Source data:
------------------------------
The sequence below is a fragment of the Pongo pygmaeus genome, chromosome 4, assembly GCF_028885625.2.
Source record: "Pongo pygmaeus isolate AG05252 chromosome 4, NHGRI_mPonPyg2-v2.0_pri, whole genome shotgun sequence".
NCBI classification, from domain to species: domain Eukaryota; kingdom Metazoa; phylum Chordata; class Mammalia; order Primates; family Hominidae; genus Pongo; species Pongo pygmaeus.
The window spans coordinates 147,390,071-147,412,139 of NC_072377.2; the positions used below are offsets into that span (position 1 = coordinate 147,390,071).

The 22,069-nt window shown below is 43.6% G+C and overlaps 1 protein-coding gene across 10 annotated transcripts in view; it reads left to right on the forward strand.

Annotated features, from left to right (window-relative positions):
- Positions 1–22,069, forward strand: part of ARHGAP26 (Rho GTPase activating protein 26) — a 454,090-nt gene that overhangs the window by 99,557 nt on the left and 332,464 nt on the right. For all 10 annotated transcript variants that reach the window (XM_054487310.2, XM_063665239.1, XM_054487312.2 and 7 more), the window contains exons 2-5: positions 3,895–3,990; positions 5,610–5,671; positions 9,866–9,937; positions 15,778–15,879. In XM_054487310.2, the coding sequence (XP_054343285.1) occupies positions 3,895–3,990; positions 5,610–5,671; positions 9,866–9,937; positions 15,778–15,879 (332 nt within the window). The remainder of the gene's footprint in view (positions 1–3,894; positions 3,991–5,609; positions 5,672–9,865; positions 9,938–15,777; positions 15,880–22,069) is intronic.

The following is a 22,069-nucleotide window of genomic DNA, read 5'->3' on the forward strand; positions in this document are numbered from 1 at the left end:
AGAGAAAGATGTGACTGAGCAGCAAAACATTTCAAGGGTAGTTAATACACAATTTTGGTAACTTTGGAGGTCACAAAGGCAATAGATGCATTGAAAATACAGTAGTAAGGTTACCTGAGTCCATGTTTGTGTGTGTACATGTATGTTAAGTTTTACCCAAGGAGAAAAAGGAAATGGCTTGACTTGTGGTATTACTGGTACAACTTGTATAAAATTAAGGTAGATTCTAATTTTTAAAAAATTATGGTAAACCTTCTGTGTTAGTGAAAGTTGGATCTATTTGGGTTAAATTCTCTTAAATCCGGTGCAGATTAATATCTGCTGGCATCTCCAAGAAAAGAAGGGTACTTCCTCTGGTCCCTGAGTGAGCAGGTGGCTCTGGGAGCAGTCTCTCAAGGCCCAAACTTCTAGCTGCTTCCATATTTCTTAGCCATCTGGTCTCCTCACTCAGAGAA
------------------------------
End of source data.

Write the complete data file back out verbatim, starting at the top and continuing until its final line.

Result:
The sequence below is a fragment of the Pongo pygmaeus genome, chromosome 4, assembly GCF_028885625.2.
Source record: "Pongo pygmaeus isolate AG05252 chromosome 4, NHGRI_mPonPyg2-v2.0_pri, whole genome shotgun sequence".
NCBI classification, from domain to species: domain Eukaryota; kingdom Metazoa; phylum Chordata; class Mammalia; order Primates; family Hominidae; genus Pongo; species Pongo pygmaeus.
The window spans coordinates 147,390,071-147,412,139 of NC_072377.2; the positions used below are offsets into that span (position 1 = coordinate 147,390,071).

The 22,069-nt window shown below is 43.6% G+C and overlaps 1 protein-coding gene across 10 annotated transcripts in view; it reads left to right on the forward strand.

Annotated features, from left to right (window-relative positions):
- Positions 1–22,069, forward strand: part of ARHGAP26 (Rho GTPase activating protein 26) — a 454,090-nt gene that overhangs the window by 99,557 nt on the left and 332,464 nt on the right. For all 10 annotated transcript variants that reach the window (XM_054487310.2, XM_063665239.1, XM_054487312.2 and 7 more), the window contains exons 2-5: positions 3,895–3,990; positions 5,610–5,671; positions 9,866–9,937; positions 15,778–15,879. In XM_054487310.2, the coding sequence (XP_054343285.1) occupies positions 3,895–3,990; positions 5,610–5,671; positions 9,866–9,937; positions 15,778–15,879 (332 nt within the window). The remainder of the gene's footprint in view (positions 1–3,894; positions 3,991–5,609; positions 5,672–9,865; positions 9,938–15,777; positions 15,880–22,069) is intronic.

The following is a 22,069-nucleotide window of genomic DNA, read 5'->3' on the forward strand; positions in this document are numbered from 1 at the left end:
AGAGAAAGATGTGACTGAGCAGCAAAACATTTCAAGGGTAGTTAATACACAATTTTGGTAACTTTGGAGGTCACAAAGGCAATAGATGCATTGAAAATACAGTAGTAAGGTTACCTGAGTCCATGTTTGTGTGTGTACATGTATGTTAAGTTTTACCCAAGGAGAAAAAGGAAATGGCTTGACTTGTGGTATTACTGGTACAACTTGTATAAAATTAAGGTAGATTCTAATTTTTAAAAAATTATGGTAAACCTTCTGTGTTAGTGAAAGTTGGATCTATTTGGGTTAAATTCTCTTAAATCCGGTGCAGATTAATATCTGCTGGCATCTCCAAGAAAAGAAGGGTACTTCCTCTGGTCCCTGAGTGAGCAGGTGGCTCTGGGAGCAGTCTCTCAAGGCCCAAACTTCTAGCTGCTTCCATATTTCTTAGCCATCTGGTCTCCTCACTCAGAGAA